There's nothing to suggest that increasing your 'brain size' with the Wordbrain app will actually make you smarter
There's nothing to suggest that increasing your 'brain size' with the Wordbrain app will actually make you smarter

Lumosity: Buying an app to 'train' your brain is not an intelligent choice

Lumos Labs has just been fined $2m to settle claims over deceptive advertising

Rhodri Marsden
Thursday 07 January 2016 00:43

As I find the hidden words lurking within the grid, the Wordbrain app shows me a picture of a brain gently pulsing and getting bigger. I can almost feel myself getting more intelligent; the app even reports that my current "brain size" is 2,116, which I think you'll agree is pretty impressive. 2,116 of what? I've no idea, but the game nevertheless manages to instil the feeling that playing it is somehow good for me, without making any direct claims about its impact on my cognitive processes.

Judging by this week's events, that's probably a sensible approach. Lumos Labs, the maker of Lumosity, a "brain training" suite of games, has just been fined $2m by the US Federal Trade Commission (FTC) to settle claims over deceptive advertising. For years the company has implied that its hugely popular games can improve cognitive performance, protect against age-related decline and, in one alarming case, help reduce the side effects of chemotherapy. "Lumosity simply did not have the science to back up its ads," said an FTC spokesperson.

Our willingness to believe that games with the word "brain" in the title can somehow boost our intelligence and keep us alert is an astonishing thing to behold. Lumosity has ridden high in the app charts for years, with millions of downloads and many thousands of subscribers paying anything from $14.95 per month up to $299.95 for a lifetime subscription. The world of self-help has, of course, had something of a predatory reputation ever since lifestyle gurus discovered that wearing a headset and bounding enthusiastically around an arena was a good money-making strategy, and tech has been following in their footsteps; all kinds of apps are now trying to persuade us that we can be better, and that they hold the secret.

In the case of cognitive fitness, however, it's hard to prove that the games improve anything other than our ability to play those particular games. (In the same way that diet pills can only guarantee a 100 per cent increase in your intake of diet pills.) We've seen this before; 10 years ago, my mum told me how she had started keeping her brain active by playing "brain training" games on a Nintendo DS, but in 2009 Which? magazine consulted scientists and reported that there was little evidence that the games had any functional impact on everyday life. Nintendo never made any claims for the games beyond them being "enjoyable and fun", but Lumos Labs evidently got carried away when it saw how much we wanted to believe in them. The FTC, however, had no such faith. "There's no evidence that [brain-training] transfers to any real-world setting," it concluded. Such games might keep our brains active, but if studies are to be believed, only as much as reading. Or watching documentaries.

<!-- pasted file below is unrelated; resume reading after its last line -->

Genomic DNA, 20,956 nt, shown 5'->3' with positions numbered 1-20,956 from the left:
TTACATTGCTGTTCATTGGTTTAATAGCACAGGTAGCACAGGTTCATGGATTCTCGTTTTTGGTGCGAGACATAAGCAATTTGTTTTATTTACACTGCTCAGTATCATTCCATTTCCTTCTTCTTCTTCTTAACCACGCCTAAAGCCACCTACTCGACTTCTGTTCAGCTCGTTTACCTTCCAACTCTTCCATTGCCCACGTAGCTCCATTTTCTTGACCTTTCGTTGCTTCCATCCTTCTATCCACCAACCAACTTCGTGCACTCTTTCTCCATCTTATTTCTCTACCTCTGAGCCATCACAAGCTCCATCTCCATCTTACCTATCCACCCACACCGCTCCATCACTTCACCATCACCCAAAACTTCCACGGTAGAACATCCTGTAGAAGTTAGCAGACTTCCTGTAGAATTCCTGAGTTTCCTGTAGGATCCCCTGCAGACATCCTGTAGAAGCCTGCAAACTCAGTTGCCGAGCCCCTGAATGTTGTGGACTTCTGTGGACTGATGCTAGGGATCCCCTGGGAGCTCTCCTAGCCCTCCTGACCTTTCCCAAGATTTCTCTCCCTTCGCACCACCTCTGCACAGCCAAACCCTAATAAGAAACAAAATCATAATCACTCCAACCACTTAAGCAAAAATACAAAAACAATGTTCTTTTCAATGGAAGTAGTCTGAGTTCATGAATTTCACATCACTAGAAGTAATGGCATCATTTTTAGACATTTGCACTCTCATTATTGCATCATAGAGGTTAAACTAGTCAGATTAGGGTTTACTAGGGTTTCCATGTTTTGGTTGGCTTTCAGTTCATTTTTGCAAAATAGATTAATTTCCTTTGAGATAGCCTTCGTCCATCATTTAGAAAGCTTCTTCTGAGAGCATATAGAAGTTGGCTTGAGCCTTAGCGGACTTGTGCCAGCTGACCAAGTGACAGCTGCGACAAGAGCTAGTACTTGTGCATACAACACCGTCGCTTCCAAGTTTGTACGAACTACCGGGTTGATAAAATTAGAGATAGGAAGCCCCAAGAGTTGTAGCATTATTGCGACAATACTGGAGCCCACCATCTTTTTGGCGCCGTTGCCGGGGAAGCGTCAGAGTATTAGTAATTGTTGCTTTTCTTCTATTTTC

Perhaps evidence will surface one day. Lumos Labs has been forbidden from repeating its claims only until such time as "competent and reliable" scientific evidence comes along to back them up. But while we wait, our enthusiasm for self-improvement software will probably keep snowballing regardless. New games that profess to improve our happiness, relationships and mental health seem to launch every week, and we download them in huge numbers, because we want to be better than we are. I can understand that. But let's be wary of pictures of brains, whether they're glowing medical scans offered as proof of cognitive improvement, or wobbly cartoons. That's all they are. Just pictures of brains.

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